Naseby Battlefield revisited.

Weapons and Equipment demonstration at Rupert Viewpoint

I was fortunate enough to be able to join Ian Dexter of the Naseby battlefield Project for a tour of the battlefield (a study day with parties from the Battlefields Trust and the Friends of Kettering Art Gallery and Museum) …

I have done Naseby several times before, of course, but – especially with a batttlefield like Naseby, where so much work goes on – each tour has things to offer.  This was my first with Ian (though we have debated many of the nuances on previous occasions).

Ian explains the history and significance of the Obelisk at Naseby

As well as driving out to all of the vantage points and monuments (and a fulsome lunch in the pub),  this event started with a full illustrated explanation of the battle in Naseby Village Hall, and added a weapons demonstration by reenactors at the ‘Rupert Viewpoint’.

contemporary matchlock musketeer’s equipment

The explanation of the battle was, of course, the Naseby Project’s orthodox view – stressing the ‘ordered’ fighting retreat of the Royalist army all the way up the old road to a last stand at Moot Hill and Wadborough.

This is not how contemporaries and eye witnesses saw the battle, and results from the interpretation of significant amounts of musket shot found all long the aforementioned line of retreat (until it ends in concentration on the high ground of Wadborough in sight of where the Royalist baggage was laagered ...).

Fairfax Viewpoint: Ian explains what Fairfax and Cromwell could see from this vantage point as the rode forward on the morning of the battle

I don’t contest the evidence, but I’m not convinced it requires us to change our interpretation of the decisive battle on Broadmoor: we don’t know who fired the bullets on the retreat line (or, indeed, when – although it is fair to presume they date from June 14th 1645) … but it doesn’t require a disciplined withdrawal for a few dozen muskets to be fired in patches to the rear as an army of 10,000 capitulates and doubtless many isolated parties try to escape, cover the flight of their King and/or fight a desperate and futile defence of the baggage as it is overtaken.

I was very pleased to go up to the retreat vantage points and discuss all this (I generally miss it out when I’m showing people around, to concentrate on the main battle and the assault on the New Model Army where it was drawn up on the crest and reverse of Closter Hill).

I have updated the resource page on Naseby battlefield with photos taken over the last few visits.   The terrain is very important.   The key features of this battle are …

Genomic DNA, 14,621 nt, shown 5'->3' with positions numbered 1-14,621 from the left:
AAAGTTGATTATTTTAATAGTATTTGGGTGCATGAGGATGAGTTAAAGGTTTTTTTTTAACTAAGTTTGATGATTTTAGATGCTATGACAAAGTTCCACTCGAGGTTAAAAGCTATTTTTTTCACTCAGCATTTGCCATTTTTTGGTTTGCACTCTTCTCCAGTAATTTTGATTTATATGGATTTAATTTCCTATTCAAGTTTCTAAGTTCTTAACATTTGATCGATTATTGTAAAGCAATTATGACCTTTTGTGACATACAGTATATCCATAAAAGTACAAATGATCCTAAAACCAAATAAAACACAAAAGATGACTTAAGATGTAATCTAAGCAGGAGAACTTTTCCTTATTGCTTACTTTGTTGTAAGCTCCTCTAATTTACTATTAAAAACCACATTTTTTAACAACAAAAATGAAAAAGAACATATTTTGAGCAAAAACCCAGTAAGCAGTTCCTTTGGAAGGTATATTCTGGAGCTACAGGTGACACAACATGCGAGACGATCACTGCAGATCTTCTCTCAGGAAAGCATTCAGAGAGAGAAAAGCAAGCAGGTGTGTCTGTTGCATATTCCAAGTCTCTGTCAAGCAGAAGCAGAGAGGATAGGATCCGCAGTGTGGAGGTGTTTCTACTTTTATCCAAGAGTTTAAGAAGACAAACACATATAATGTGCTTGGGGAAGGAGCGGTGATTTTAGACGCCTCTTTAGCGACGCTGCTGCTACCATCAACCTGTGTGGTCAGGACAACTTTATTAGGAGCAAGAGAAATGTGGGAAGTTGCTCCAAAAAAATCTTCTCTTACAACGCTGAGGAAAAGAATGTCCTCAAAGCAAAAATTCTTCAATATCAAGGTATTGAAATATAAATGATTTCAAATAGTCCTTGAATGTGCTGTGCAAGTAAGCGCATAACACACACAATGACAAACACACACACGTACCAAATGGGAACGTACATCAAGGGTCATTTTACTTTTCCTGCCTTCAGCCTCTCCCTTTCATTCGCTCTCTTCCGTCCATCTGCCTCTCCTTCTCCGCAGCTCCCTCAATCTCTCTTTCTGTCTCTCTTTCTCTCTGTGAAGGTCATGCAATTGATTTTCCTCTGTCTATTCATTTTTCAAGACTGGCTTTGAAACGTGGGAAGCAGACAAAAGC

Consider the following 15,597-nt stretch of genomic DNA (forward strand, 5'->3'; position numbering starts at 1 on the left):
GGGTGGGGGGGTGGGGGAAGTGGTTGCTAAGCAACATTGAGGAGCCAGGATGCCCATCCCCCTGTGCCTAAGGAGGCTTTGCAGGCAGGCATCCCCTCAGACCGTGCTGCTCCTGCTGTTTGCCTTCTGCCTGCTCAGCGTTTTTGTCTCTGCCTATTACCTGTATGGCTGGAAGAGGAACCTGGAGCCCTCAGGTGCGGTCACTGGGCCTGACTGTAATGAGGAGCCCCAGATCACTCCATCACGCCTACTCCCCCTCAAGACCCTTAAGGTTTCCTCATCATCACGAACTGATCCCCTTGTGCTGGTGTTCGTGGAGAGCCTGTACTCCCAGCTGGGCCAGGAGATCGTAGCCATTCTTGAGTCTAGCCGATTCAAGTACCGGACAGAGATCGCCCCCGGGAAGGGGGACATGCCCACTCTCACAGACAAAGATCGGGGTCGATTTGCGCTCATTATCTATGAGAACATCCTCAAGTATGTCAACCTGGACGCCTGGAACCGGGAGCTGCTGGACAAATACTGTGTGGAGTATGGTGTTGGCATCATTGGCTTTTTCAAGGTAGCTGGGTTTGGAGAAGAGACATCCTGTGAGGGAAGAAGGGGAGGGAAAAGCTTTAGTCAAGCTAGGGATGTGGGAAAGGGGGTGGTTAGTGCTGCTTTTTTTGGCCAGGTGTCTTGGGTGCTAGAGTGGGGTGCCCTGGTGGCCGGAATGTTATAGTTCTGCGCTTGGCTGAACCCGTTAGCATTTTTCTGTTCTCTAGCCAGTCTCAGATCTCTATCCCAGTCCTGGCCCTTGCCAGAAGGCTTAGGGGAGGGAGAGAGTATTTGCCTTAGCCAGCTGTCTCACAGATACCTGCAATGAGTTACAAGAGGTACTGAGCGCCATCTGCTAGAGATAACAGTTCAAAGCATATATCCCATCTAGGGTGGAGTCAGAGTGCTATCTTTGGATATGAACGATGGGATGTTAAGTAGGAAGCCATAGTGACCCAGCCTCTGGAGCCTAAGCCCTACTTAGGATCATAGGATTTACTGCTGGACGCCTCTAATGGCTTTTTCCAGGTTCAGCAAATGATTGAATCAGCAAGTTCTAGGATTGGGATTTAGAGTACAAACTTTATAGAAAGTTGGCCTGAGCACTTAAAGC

• The New Model Infantry is arrayed on the top of a ridge (initially about a thousand yards back) , so disappears from sight as the enemy close on the position.
  • They move towards the lip in the Royalists’ final approach, so there is no prolonged firefight before the infantry close to melee (‘push of pike’).
  • The Western flank of the position is very deep (Pride’s regiment seems to have been split into 2 rearguards, behind which was the protected laager of the artillery train): when Maurice’s cavalry overwhelm Ireton’s wing, they do not manage to find a way round the flank during the course of the battle.
  • The opposite flank is stationed in a rabbit warren with much of Cromwell’s horse out of sight on the reverse of Lodge Hill.   Charges are not vigorous due to the broken ground.
  • Most of the battlefield other than Lodge Hill was open field in ‘ridge and furrow’ cultivation: although cavalry are quite comfortable charging along the direction of the furrows, they only slowly will negotiate across the ridges.  This may have taken the edge out od Cromwell’s reserve lines as they wheeled across the fields to envelop the infantry in the centre (giving them time to lay down their arms) …
  • More than one line of regiments was engaged on Closter Hill, and at least one New Model regiment seems to have been driven back: shot is spread sporadically over a thousand yards of depth and a mile’s width where the infantry battle was settled.
  • The only attested ‘last stand’ is the Blewcoats’ wall of brasse stand on Broadmoor.  This may have bought time for the King to flee, but not his baggage which was subsequently captured (the camp followers being harshly treated).

Blewcoats memorial on Broadmoor

Please support every effort the Naseby Project makes to preserve and enhance this battlefield.   The A14 has already severed the southern part of the battlefield (Maurice’s attempt to find a way around the flank), and now Kelmarsh Windfarm will establish turbines towering over the north-eastern fringe of the battlefield.

The Project hope the next major development will be a positive one for the battlefield and the building of a dedicated Visitor Centre: but ‘big government’s’ record protecting heritage is not good (the heavy plant is already gearing up to plough HS2 through the historic landscape around Edgcote; permission has just been given to build on the most likely site of the Battle of Northampton).

The damage done to our heritage by development is permanent.

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